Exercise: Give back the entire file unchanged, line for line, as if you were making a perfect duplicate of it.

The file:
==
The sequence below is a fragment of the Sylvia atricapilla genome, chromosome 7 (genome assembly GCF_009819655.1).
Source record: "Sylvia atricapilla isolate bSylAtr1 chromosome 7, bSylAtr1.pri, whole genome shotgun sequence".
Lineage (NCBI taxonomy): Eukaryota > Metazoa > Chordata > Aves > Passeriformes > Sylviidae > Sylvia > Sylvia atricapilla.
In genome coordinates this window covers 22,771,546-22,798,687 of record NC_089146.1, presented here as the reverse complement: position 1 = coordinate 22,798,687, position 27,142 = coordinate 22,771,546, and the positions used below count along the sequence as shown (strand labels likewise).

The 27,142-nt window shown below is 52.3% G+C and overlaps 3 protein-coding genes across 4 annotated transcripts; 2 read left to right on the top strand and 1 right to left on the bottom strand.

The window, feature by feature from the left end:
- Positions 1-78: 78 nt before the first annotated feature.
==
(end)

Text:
The sequence below is a fragment of the Sylvia atricapilla genome, chromosome 7 (genome assembly GCF_009819655.1).
Source record: "Sylvia atricapilla isolate bSylAtr1 chromosome 7, bSylAtr1.pri, whole genome shotgun sequence".
Lineage (NCBI taxonomy): Eukaryota > Metazoa > Chordata > Aves > Passeriformes > Sylviidae > Sylvia > Sylvia atricapilla.
In genome coordinates this window covers 22,771,546-22,798,687 of record NC_089146.1, presented here as the reverse complement: position 1 = coordinate 22,798,687, position 27,142 = coordinate 22,771,546, and the positions used below count along the sequence as shown (strand labels likewise).

The 27,142-nt window shown below is 52.3% G+C and overlaps 3 protein-coding genes across 4 annotated transcripts; 2 read left to right on the top strand and 1 right to left on the bottom strand.

The window, feature by feature from the left end:
- Positions 1-78: 78 nt before the first annotated feature.